Many turn to the arts to whisk them away from reality for the duration of a performance or gallery visit. Pittsburgh Ballet Theatre will transport audiences to Neverland next weekend when it opens its 42nd season with "Peter Pan" with live music at the Benedum Center, Downtown.
J.M. Barrie's turn-of-the-century tale of Wendy, Peter Pan and his sidekick Tinker Bell isn't new to PBT audiences, who were treated to it during the company's 2006-07 season. This time, artistic director Terrence Orr selected an adaptation new to Pittsburgh by choreographer Jorden Morris, who formerly danced with Canada's Royal Winnipeg Ballet.
"This is a much more sophisticated kind of production," Mr. Orr said, noting the heightened difficulty of choreography.
But the piece doesn't skimp on theatrics. Characters soar through the air, face off in duels and dance amid the whimsical set pieces. "Neverland is a pretty magical place," Mr. Morris said.
He chose to bring the story to life on stage when a ballet company in Canada tapped him to create a work to alternate with "Nutcracker."
"I really tried to create a production that was accessible for the entire family," Mr. Morris said. For children, there is lots of adventure and colorful costumes, and for adults there are more sentimental scenes, such as when Mr. and Mrs. Darling express concern for their missing children through a pas de deux in the second act.
The ballet is set to music by British composers Sir Benjamin Britten, Eric Coates, Sir Edward Elgar, Ron Goodwin and Montague Phillips.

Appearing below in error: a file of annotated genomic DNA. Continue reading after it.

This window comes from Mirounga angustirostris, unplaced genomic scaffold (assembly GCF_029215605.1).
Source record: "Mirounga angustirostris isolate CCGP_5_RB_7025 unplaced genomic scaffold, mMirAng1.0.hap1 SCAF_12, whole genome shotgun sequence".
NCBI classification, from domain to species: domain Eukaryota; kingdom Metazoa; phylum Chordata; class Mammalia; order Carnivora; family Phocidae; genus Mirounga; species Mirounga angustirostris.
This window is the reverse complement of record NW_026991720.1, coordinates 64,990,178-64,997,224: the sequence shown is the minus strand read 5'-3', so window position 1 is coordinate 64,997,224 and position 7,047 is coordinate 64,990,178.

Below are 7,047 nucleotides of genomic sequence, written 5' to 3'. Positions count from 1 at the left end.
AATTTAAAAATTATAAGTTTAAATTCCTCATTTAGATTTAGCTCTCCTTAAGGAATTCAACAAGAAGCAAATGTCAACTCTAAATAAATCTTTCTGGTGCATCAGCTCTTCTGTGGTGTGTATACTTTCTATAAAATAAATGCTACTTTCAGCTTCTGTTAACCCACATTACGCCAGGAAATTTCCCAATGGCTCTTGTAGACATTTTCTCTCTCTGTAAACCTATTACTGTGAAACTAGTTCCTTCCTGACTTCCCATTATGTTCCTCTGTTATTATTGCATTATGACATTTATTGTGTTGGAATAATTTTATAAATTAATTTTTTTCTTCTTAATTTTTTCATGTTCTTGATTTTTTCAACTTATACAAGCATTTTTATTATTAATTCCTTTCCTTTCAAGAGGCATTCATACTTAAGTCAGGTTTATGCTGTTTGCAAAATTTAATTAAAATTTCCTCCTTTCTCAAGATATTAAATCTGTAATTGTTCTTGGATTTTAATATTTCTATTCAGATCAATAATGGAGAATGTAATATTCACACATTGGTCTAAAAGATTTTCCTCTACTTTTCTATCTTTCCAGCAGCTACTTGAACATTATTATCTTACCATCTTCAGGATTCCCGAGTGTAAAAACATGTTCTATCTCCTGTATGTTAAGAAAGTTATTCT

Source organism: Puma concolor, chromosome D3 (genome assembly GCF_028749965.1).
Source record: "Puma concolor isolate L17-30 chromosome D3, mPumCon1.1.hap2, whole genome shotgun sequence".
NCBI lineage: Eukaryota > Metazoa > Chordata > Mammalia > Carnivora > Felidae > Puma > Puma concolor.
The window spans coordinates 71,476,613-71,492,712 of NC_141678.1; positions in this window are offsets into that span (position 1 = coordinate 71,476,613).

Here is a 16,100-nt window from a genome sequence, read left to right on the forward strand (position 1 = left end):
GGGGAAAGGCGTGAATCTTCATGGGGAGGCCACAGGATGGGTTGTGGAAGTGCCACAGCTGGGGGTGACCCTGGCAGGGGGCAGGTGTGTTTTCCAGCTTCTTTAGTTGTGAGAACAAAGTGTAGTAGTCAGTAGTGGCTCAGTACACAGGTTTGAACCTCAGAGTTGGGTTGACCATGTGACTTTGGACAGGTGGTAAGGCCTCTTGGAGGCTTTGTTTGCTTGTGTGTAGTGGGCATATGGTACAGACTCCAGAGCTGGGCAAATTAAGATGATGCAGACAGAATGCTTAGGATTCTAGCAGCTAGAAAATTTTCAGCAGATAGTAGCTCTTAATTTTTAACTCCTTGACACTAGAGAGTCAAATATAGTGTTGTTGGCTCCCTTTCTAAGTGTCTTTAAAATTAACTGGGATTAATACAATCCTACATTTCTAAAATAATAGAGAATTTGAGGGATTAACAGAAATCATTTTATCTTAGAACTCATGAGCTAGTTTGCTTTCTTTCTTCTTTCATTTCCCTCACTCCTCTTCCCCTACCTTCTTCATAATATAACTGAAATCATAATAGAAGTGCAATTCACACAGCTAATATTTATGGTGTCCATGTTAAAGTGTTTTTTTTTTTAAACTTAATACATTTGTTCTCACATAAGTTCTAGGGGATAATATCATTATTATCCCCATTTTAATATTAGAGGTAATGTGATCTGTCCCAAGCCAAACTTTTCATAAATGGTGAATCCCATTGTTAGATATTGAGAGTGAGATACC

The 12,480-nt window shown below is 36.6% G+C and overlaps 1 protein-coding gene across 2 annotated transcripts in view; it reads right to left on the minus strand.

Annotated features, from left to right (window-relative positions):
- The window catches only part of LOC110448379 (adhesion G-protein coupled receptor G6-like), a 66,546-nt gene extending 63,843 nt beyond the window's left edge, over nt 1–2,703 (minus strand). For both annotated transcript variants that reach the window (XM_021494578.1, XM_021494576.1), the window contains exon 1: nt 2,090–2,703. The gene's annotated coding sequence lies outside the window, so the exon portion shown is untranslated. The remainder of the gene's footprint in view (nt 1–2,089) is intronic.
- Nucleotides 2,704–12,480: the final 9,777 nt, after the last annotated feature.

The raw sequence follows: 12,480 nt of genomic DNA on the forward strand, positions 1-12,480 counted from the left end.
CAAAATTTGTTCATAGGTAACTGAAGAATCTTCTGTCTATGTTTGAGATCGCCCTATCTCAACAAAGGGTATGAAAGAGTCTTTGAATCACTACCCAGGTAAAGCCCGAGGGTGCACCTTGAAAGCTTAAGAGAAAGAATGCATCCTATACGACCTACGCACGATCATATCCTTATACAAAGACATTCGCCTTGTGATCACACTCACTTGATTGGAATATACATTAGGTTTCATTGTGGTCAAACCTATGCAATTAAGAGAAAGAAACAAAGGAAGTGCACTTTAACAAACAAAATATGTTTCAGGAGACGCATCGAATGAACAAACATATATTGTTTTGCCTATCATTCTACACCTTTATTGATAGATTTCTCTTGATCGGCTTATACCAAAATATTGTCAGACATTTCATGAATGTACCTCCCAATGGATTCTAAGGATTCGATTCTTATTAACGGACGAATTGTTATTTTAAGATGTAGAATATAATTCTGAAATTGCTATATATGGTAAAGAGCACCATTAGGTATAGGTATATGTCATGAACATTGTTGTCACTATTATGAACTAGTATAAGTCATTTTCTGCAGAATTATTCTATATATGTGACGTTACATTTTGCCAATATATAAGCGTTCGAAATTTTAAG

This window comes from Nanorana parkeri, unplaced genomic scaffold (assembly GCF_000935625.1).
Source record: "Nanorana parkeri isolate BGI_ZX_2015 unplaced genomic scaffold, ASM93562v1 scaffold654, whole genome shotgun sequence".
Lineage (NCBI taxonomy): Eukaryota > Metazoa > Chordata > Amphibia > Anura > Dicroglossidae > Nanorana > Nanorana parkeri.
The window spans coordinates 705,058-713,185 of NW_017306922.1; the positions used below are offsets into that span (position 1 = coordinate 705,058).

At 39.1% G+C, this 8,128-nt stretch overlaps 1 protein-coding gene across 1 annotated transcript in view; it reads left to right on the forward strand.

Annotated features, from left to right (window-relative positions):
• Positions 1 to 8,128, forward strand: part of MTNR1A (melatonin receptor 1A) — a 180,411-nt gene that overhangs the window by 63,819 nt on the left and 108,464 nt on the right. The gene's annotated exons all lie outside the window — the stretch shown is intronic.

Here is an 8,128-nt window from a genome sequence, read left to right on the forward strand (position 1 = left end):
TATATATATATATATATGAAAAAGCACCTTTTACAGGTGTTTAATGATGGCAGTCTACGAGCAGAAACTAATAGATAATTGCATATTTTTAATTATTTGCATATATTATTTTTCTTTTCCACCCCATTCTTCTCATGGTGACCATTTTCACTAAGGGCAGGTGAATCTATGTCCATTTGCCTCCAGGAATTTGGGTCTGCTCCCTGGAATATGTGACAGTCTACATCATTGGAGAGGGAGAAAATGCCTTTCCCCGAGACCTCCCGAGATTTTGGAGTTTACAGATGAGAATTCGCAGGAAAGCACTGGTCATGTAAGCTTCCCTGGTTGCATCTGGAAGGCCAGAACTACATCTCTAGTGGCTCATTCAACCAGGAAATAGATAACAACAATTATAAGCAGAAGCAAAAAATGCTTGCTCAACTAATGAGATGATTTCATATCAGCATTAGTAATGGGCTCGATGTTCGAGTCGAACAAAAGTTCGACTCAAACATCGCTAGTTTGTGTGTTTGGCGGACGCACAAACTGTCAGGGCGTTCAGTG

"I tried to use music that conceivably in my mind J.M. Barrie was possibly hearing at the time he was writing the story," Mr. Morris said.
The PBT orchestra, headed by Charles Barker, will perform the score. Live music "always adds that additional dimension of creativity and just another layer of artistic quality," he said.
The three-day run will feature PBT's full company, plus dancers from its graduate program and children. Artists who starred in PBT's last "Peter Pan" have been drawing on those experiences to help them ready for this one.
"This time, it's much easier to do Captain Hook," said principal Nurlan Abougaliev, who is reprising the role in addition to playing Mr. Darling. But nailing leaps and pirouettes with a hooked hand and sword is still forcing him to make adjustments, and the new choreography presents its own challenges, he said.
"I think always when you go to the see the theater there's a sense of being enlightened and feeling inspired about the fun and beauty of the art form," Mr. Orr said. "The dancers do things that us ordinary individuals cannot do, and it's great fun to be able to watch."
Sara Bauknecht: email@example.com .